The world’s largest data centers can contain many tens of thousands of IT devices requiring multi-megawatts of power capacity, and, in some facilities, drawing upwards of more than 100 MW. As a recent Uptime Institute survey reports, “The global growth of data center capacity has led to higher scrutiny of resource use by customers, pressure groups, media and, more recently, policymakers.”
Electricity is the single largest operational facility cost, so it comes as no surprise that larger data centers closely monitor infrastructure power consumption rates and usage effectiveness. According to the Uptime survey, more than four in five data center owner-operators surveyed track power consumption. Seventy percent track power usage effectiveness (PUE). Troubling, however—especially for an industry that is taking up the mantle of environmental stewardship with renewed vigor in light of corporate sustainability mandates and governmental policies—only 40 percent of data center providers track server utilization, and just over one-third measure data center or IT carbon emissions.
Waste Not, Want Not
Ever since the landmark, but ultimately misleading, U.S. Environmental Protection Agency (EPA) Report to Congress on Server and Data Center Energy Efficiency was published fifteen years ago, improving PUE and reducing carbon emissions has been inching up the to-do list of every data center manager, competing with uptime and reliability as the major factors driving the market.
Even China, historically, not a poster child for environmentalism, last summer published an aggressive three-year-plan for its data center sector, requiring that new facilities achieve a PUE of 1.3 and a utilization of 60 percent by the end of 2023.
PUE is a measure of a facility’s total power delivered divided by its IT equipment power usage. Hence, a PUE rating of 1.0 would be equivalent to a 100 percent efficient facility. Total facility power is measured as the power dedicated to operating an entire data center. IT equipment power is defined as the power required to operate devices used to manage, route, store, or process data within a data center.
Data center management solutions provide accurate, real-time power, thermal and health monitoring and management for individual servers, group of servers, racks and IT equipment in the data center, offering capabilities that are useful for both IT and facility administrators seeking to increase energy efficiency and uptime, and improve sustainability. On average, approximately 40 percent of a data center’s consumed power is spent on cooling while roughly 50 percent can be traced back to servers and network devices. With advanced data center management solutions, servers become wireless sensors, alerting staff when temperature and power extremes occur, and providing device-level power and thermal data, eliminating the need for hardware sensors altogether.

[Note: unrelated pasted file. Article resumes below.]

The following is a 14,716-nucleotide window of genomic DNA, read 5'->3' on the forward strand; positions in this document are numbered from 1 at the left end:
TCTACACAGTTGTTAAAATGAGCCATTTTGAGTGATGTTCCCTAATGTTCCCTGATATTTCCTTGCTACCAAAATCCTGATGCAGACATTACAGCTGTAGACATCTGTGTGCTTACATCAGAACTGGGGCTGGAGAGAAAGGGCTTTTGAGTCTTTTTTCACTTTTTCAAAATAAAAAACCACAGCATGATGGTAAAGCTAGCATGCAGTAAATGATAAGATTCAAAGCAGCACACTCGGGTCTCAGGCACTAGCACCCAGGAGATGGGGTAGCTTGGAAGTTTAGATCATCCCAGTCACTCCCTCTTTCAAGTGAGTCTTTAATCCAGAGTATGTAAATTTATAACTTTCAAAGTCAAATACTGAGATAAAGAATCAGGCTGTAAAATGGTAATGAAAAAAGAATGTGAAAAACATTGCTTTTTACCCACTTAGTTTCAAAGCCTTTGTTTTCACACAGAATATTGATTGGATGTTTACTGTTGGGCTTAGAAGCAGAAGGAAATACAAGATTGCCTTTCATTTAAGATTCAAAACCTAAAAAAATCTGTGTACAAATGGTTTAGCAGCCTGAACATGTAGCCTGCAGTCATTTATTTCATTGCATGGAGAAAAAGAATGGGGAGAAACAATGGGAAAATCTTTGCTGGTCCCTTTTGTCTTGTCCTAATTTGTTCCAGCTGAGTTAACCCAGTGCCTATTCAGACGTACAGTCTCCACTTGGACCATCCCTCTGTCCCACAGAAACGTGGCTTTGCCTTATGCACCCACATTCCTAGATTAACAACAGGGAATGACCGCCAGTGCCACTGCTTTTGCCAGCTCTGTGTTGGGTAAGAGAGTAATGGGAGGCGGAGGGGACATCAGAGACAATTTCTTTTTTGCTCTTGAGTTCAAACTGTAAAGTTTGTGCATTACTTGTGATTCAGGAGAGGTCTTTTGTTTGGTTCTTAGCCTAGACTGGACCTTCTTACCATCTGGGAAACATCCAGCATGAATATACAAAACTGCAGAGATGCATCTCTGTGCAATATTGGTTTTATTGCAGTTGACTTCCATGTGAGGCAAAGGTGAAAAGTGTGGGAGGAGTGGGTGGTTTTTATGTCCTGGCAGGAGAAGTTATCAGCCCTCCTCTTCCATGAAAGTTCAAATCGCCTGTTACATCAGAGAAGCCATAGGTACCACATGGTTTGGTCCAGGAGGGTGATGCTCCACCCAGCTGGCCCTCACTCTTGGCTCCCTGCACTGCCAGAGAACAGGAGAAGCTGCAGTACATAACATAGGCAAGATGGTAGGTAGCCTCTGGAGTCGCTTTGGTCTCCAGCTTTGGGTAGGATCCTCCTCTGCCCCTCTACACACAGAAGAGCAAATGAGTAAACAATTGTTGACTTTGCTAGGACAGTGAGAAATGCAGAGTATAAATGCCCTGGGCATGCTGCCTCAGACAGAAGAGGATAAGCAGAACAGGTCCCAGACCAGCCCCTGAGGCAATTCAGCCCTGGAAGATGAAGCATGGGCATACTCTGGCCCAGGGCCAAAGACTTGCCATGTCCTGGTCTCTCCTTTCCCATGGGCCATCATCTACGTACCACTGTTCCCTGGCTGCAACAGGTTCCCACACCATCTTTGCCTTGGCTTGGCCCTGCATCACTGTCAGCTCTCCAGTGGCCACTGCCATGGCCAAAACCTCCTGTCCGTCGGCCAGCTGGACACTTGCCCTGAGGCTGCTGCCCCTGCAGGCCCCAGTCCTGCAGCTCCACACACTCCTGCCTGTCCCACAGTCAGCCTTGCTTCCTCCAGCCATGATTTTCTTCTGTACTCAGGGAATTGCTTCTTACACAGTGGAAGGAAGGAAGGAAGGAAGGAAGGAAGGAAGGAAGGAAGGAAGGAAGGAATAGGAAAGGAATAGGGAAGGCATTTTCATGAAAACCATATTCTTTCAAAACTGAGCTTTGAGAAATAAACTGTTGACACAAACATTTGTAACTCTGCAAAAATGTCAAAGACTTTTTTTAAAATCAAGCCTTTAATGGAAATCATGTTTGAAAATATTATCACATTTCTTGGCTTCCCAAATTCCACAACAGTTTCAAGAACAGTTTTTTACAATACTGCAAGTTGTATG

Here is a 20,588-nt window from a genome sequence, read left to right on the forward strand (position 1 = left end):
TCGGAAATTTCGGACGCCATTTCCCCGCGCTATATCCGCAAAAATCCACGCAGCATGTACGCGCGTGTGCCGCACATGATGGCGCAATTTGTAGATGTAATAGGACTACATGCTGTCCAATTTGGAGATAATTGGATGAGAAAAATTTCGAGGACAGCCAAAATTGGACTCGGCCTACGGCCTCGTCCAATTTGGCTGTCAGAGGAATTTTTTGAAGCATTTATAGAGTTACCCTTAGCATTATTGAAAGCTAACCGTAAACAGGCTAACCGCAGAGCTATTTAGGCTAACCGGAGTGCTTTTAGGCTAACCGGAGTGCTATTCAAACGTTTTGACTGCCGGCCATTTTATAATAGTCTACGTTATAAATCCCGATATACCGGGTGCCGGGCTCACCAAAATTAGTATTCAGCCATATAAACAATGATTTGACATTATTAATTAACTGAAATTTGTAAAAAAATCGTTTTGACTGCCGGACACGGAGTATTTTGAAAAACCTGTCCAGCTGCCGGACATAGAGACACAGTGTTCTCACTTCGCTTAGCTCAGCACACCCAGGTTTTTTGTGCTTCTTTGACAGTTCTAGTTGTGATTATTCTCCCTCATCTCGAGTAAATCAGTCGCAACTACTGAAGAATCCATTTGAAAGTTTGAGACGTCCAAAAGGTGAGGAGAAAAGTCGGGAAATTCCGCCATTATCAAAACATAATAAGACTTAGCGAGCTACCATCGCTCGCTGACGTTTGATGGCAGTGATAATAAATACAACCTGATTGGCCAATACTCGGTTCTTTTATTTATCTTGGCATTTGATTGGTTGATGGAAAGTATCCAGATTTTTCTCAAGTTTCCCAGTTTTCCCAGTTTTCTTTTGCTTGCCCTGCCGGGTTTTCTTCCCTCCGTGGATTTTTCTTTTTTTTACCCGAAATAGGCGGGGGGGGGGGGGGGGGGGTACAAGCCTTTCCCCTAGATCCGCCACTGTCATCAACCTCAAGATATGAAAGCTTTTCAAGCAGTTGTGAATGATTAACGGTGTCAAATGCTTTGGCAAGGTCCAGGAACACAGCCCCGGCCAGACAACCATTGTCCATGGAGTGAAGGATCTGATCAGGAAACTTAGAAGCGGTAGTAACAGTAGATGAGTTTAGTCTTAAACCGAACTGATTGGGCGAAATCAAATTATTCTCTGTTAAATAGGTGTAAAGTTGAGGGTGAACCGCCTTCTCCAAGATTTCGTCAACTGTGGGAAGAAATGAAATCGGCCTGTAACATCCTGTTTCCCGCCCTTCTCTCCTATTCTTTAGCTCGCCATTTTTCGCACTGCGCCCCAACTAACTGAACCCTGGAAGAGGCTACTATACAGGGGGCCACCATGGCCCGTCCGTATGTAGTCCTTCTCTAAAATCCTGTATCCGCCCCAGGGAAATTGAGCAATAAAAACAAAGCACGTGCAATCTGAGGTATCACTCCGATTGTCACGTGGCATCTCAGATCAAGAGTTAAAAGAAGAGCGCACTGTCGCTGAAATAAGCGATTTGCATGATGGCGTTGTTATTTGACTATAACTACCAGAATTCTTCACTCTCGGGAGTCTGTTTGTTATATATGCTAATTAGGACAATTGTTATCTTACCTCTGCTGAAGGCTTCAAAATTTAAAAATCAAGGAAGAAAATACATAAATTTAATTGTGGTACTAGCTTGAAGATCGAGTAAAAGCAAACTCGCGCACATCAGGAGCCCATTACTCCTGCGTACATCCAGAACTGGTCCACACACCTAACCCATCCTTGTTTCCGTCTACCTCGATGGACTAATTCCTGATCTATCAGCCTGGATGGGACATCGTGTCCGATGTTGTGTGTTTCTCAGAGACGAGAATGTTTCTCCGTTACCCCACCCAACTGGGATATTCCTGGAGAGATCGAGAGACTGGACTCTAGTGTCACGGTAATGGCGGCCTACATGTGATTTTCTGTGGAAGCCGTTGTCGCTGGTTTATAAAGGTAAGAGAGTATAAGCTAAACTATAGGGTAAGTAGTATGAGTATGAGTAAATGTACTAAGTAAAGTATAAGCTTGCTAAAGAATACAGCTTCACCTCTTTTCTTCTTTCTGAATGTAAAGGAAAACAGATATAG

With such granular device-level power and thermal data, IT staff can analyze cooling conditions in the data center, enabling them to raise the temperature by as much as 5°C, while continually monitoring devices to correct potential thermal issues such as hotspots in real time. This results in reduced cooling costs and improved PUE, thus increasing energy efficiency and sustainability. Lacking this thermal data, IT managers will maintain lower temperatures in the data center, wasting precious energy resources to maintain safe cooling margins beyond the necessary levels.
For Data Centers, the Environment Is Now Mission-Critical
In large data centers, the lack of sufficient workload performance monitoring typically leads IT administrators to purchase more hardware. By deploying a data center management solution, operators are able to quickly detect and analyze underutilized systems by monitoring their CPU utilization and power consumption over time. This function enabled IT staff at a cybersecurity provider to identify hundreds of servers that were underutilized across three of its data centers, and remotely shut down systems that were not needed or End-of-Lifed.
In large data centers, however, IT managers often find it difficult to retrieve server utilization data since they lack permission to access the operating system. But by extracting utilization data from server’s BMC (Baseboard Management Controller), data center management solutions can offer a way to monitor server utilization without OS level access. Sometimes referred to as out-of-band management (OOBM), IT staff can use this functionality to access real time CPU, memory, and IO utilization data, and easily identify underutilized servers. The ability to monitor actual power consumption and power consumption trends by the hour, day, week, etc., is especially valuable to high-growth, high-capacity data center customers with unpredictable usage and growth models.
The data center industry, which gave wings and provided thrust to the digital transformation of business and society during a time of tumultuous change, has another urgent, mission-critical responsibility—to our environment. However, the path of sustainability that leads to net zero for data center providers, whether that target date is 2030, 2040, or 2050, is not a journey to be made in a sprint, it is a marathon. On this path, every useful tool, every breakthrough technology, and every innovative solution, including data center management solutions, should be employed to help us reach our destination of a climate-secure world.
Eric Xie is Software Application Engineer for Intel Data Center Management Solutions. Intel Data Center Manager (Intel DCM) is a software solution that collects and analyzes the real-time health, power, and thermals of a variety of devices in data centers helping you improve the efficiency and uptime.